LAW & ORDER SPECTER HAUNTING THE BUSINESS ENVIRONMENT
SHAMSUL GHANI (email@example.com)
Feb 8 - 14, 2010
The forced management of liquidity crisis through IMF stand-by-arrangement and near-stabilization of world oil prices had hardly started to settle in when the sudden outbreak of violence in Karachi dashed all hopes of an early economic recovery.
The December 28 mayhem and the subsequent 2010 target killings have set the economic wheels of Karachi, the nervous system of the country, in reverse motion. The December 28 arson incidents have cost the economy a straight 30 billions rupees. Around 4000 shops in the wholesale market were gutted leaving thousands of families bereft of bread earning means. The disrupted supplies of daily use items pushed the retail prices considerably up making the life of a common person much more difficult. The rehabilitation process is painfully slow but the resolve of the affected businessmen to regain ground is commendable. These circumstance are not new for the Karachites.
The December 27, 2007 burning of Karachi for 3 days is still fresh in their memories. Such off and on incidents of economic sabotage have hardened them to the reality that the best way to survive is never to say die. The situation at the federal capital is not much different where citizens have ceased to throng at shopping centers, obviously for security reasons. This has drastically reduced trading volumes putting the business community under low turnover pressures.
The first half of FY-10 has given country's economic managers a reason to be optimistic about the start of economic recovery process. However, the law and order situation will remain a big question mark on the possibility of an economic turnaround.
When compared with the economic performance during the corresponding period of FY-09, the improvement in external account position, steady inflow of workers' remittances, reduced government borrowings through the banking system, positive growth in LSM sector, improved cotton output, and a stable outlook forecast made by the sovereign rating agencies are the few things that raise hopes of a better economic future.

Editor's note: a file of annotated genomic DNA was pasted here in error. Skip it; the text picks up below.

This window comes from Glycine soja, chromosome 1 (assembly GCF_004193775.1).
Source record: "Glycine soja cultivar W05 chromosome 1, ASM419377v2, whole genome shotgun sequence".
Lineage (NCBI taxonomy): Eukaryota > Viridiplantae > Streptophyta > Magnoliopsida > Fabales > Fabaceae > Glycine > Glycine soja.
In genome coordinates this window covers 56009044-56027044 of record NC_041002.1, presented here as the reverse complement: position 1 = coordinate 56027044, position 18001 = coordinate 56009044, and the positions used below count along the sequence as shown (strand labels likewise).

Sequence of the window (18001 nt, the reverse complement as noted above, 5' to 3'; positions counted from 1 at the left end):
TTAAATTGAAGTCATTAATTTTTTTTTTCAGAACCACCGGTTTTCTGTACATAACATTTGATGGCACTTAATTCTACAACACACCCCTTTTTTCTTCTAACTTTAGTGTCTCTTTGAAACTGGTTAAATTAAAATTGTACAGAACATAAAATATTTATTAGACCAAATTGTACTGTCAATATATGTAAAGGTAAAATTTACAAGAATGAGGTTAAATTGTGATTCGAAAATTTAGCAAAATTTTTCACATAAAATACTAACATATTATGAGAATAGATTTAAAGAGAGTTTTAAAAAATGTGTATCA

The looming specter of deteriorating law and order, the depreciating rupee (hardly showing any signs of resilience), the fresh wave of inflation ready to surge in the wake of mindless increase in the prices of all forms of energy, a sluggish private sector credit off take, and the dented confidence of foreign investors are the things that stand in the way of an improved economic performance during the second half of FY-10. While SBP and ADB reports have predicted some improvements in the economy during the next half-year, the outcome will mostly depend on how we perform on public security front.
The economy during adverse law and order situation is exposed to a number of other problems that hamper its growth. The escalating terrorism is yet another negative, which threatens not only the economy but also the security of the country.